Google is reportedly working on a music service that could launch next week, according to two reports.
Wired’s unnamed sources say the service could be called “Google Music,” “Google Audio” or “OneBox,” and would give users enhanced options for music searches. Search results would bring up a box with streaming music from either the music recommendation site iLike or the streaming ad download service Lala, chosen at random. Major labels are involved, and are putting together videos and other assets for the service, Wired reports.
The story was originally broken by TechCrunch, which has since received an invitation to a Hollywood event with Lala and iLike, which will presumably unveil the service. The invitation, which you can see below, is billed “Discover Music!” This suggests that the service will help users find new music and won’t compete directly with full streaming services such as Spotify and Napster.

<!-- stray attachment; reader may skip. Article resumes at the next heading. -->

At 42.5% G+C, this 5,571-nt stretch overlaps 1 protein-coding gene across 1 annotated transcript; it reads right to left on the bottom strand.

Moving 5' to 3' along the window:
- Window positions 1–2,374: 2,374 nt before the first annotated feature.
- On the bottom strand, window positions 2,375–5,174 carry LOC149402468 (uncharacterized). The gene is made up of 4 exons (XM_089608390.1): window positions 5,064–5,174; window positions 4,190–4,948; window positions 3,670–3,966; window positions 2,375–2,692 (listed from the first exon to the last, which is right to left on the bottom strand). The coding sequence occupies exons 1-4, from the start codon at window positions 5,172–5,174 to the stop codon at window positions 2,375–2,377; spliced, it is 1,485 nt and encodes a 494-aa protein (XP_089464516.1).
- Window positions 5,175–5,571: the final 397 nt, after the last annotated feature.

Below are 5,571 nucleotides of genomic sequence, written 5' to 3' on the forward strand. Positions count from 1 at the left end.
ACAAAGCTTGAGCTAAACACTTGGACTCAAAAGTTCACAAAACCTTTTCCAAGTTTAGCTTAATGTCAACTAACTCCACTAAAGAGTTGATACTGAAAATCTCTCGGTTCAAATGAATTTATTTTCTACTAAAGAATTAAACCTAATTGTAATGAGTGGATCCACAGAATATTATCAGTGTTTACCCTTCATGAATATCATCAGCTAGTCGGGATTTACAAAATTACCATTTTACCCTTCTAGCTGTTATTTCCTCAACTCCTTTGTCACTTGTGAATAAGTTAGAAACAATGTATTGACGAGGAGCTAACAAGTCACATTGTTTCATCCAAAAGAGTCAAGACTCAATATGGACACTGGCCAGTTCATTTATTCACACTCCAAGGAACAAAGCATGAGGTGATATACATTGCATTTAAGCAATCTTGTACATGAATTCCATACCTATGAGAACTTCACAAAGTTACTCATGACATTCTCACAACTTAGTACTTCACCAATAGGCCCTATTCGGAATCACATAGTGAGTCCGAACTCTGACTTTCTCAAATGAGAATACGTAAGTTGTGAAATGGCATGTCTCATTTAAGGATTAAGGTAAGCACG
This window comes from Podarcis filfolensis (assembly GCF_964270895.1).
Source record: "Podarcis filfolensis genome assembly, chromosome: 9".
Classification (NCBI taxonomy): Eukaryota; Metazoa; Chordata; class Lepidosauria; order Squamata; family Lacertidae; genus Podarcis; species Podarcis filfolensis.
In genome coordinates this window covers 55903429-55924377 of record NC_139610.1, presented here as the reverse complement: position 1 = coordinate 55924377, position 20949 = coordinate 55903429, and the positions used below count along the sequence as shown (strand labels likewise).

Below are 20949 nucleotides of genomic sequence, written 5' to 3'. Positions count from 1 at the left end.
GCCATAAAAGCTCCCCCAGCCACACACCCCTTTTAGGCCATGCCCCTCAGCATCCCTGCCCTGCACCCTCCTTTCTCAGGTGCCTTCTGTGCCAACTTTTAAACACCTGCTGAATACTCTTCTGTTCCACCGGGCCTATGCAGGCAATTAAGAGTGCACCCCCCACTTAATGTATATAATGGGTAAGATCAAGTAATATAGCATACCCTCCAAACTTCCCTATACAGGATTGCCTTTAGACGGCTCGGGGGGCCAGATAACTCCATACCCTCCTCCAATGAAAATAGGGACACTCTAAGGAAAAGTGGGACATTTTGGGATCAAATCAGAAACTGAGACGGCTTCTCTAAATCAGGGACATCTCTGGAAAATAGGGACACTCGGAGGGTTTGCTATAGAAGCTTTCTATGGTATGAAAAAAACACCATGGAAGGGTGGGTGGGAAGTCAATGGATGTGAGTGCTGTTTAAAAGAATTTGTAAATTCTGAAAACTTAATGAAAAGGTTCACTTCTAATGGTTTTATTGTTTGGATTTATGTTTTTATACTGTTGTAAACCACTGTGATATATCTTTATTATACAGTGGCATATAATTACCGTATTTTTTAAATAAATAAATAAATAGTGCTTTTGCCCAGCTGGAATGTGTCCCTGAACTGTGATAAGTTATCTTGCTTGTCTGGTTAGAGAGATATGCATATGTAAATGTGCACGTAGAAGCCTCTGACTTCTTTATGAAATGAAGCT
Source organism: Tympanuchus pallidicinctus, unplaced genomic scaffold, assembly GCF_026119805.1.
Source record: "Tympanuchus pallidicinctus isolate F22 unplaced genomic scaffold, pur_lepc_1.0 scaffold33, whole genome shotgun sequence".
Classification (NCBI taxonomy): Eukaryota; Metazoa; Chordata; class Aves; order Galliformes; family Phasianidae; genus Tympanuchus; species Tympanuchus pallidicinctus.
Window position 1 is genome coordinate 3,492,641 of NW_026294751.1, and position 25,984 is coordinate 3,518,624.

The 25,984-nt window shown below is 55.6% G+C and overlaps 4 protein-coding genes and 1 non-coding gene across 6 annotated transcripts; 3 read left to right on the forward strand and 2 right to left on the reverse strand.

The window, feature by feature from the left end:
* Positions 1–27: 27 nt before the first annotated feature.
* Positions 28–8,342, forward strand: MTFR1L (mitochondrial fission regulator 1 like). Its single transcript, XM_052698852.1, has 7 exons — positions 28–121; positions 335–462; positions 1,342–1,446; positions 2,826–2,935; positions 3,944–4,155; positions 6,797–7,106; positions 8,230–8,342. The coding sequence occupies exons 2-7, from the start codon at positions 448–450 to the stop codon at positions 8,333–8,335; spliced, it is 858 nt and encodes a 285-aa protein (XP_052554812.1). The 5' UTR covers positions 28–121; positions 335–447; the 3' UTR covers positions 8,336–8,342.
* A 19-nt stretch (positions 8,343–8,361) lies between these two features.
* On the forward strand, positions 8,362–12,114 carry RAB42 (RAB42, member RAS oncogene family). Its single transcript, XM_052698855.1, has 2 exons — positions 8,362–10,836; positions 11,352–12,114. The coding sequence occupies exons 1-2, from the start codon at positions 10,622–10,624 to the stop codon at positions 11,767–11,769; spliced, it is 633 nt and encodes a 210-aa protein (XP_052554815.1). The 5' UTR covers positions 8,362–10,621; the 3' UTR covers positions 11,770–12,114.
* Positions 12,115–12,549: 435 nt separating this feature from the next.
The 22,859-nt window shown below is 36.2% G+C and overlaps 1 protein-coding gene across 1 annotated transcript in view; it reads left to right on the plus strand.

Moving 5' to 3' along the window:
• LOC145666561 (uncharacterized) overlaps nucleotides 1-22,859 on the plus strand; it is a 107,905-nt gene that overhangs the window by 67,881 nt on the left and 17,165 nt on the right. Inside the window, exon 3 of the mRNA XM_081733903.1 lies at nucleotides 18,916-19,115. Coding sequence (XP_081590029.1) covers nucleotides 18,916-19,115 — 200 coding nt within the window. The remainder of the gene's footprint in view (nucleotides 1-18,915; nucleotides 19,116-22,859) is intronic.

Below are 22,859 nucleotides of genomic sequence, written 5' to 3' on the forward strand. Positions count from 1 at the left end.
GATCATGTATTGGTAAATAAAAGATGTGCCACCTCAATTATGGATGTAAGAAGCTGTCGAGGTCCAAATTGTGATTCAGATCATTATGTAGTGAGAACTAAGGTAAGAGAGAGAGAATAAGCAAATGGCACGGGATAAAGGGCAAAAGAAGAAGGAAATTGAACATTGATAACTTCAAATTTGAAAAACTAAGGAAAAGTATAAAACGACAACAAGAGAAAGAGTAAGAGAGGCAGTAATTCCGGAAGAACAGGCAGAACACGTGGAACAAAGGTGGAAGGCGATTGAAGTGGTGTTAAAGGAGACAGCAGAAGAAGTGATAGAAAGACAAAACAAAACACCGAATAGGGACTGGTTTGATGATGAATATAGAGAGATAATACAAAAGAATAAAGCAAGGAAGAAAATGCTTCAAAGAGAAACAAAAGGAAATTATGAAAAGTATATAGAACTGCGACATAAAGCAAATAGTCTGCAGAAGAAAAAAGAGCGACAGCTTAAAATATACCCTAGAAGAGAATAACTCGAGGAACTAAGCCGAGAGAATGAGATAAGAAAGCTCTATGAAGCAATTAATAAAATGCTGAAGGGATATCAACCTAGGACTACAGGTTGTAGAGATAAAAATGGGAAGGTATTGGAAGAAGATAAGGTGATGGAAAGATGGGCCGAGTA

It’s not yet clear what, exactly, Google has up its sleeve, but if it’s just a search engine for streaming music, I’ll be somewhat underwhelmed. There are already lots of options for free streaming that emphasizes discovery. Songza.fm, for instance, pulls streams from around the Internet, and MySpace Music lets you build playlists from its extensive streaming library. Even Lala lets you stream songs and create playlists.
If the early reports are correct, Google’s service would grab a hold of people looking for music before they reached any of those other services. That’s great for Google, but just a little more convenient for users. Google’s involvement adds weight to any new service, but let’s not blow this one out of proportion.